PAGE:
Interest on the senior PIK notes will be paid in PIK interest for each interest period up to and including September 30, 2011. As a result, for United States federal income tax purposes, none of the interest payments on the senior PIK notes will be qualified stated interest. Consequently, the senior PIK notes will be treated as having been issued with original issue discount, and U.S. holders (as defined in "Certain United States Federal Income Tax Consequences") will be required to include the original issue discount in gross income for United States federal income tax purposes on a constant yield to maturity basis, regardless of the U.S. holder's regular method of accounting for United States federal income tax purposes or whether interest is paid currently in cash.

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If the senior cash-pay notes or senior subordinated notes were to be treated as having been issued with original issue discount, a U.S. holder of those notes would be subject to similar tax treatment.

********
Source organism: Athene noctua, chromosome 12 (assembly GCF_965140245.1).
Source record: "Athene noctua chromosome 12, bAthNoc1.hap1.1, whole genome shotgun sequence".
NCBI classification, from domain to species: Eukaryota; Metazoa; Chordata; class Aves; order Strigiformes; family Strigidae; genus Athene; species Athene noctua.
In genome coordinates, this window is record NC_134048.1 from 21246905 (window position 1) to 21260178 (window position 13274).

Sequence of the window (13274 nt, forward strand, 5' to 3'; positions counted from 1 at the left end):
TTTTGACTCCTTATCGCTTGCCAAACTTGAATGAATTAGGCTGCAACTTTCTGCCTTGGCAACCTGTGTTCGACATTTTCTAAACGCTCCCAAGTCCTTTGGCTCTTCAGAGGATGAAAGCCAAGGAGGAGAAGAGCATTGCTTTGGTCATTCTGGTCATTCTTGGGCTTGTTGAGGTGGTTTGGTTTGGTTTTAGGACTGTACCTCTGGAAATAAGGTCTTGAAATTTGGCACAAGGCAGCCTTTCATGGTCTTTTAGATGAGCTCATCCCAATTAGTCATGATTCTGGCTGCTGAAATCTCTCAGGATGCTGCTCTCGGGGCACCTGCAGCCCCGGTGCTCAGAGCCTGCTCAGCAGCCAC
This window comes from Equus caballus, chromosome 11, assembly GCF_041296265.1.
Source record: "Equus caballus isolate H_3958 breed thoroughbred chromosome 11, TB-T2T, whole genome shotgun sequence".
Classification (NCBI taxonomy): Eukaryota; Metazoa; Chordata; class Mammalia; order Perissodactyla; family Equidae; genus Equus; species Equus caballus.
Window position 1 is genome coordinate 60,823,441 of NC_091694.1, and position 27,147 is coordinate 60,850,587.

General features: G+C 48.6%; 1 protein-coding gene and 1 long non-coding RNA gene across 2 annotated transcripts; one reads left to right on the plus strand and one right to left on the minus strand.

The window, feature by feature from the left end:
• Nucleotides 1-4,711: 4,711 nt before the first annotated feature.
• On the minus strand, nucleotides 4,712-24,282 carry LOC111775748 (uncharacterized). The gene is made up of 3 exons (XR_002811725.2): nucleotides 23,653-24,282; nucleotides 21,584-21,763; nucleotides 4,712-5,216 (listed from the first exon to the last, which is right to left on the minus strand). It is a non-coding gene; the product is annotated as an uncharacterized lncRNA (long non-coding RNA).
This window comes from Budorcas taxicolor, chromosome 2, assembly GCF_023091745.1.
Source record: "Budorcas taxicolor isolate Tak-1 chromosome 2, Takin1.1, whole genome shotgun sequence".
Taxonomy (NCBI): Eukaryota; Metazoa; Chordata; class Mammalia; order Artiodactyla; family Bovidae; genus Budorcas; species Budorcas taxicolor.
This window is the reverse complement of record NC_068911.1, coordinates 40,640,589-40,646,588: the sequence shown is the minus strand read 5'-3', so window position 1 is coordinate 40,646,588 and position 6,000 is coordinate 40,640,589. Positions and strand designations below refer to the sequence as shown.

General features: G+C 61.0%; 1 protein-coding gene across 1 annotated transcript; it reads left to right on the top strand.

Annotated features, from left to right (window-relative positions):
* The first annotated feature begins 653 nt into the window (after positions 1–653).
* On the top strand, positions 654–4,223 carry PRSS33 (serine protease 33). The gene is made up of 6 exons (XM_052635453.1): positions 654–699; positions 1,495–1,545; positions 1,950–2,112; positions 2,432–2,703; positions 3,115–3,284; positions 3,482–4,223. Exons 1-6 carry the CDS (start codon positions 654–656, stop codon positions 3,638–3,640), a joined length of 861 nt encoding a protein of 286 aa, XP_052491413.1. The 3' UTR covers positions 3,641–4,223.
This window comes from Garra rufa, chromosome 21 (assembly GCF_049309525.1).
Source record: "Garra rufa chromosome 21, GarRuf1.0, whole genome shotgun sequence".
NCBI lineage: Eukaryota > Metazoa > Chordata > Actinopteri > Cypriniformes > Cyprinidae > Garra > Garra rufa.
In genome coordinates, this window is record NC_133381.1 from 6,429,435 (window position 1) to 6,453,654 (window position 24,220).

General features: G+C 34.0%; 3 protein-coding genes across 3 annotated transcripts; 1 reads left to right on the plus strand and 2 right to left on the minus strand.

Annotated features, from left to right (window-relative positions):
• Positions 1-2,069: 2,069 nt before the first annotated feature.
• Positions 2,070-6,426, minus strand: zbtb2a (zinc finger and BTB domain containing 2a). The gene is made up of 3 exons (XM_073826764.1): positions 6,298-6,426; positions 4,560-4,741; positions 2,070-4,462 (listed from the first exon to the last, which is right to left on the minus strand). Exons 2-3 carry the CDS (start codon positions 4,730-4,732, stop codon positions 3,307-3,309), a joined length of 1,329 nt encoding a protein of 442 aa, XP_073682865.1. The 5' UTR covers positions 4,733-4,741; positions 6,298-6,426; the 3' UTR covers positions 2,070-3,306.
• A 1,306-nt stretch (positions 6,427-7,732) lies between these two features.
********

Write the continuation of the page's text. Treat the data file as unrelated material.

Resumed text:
For more information about the application of the original issue discount rules, see "Certain United States Federal Income Tax Consequences."

No Prior Market

 

The exchange notes will be freely transferable but will be new securities for which there will not initially be a market. Accordingly, we cannot assure you whether a market for the exchange notes will develop or as to the liquidity of any such market that may develop. The current holders of the outstanding notes have informed us that they currently intend to make a market in the exchange notes; however, they are not obligated to do so, and they may discontinue any such market-making activities at any time without notice.

        You should consider carefully all of the information set forth in this prospectus prior to exchanging your outstanding notes. In particular, we urge you to consider carefully the factors set forth under the heading "Risk Factors."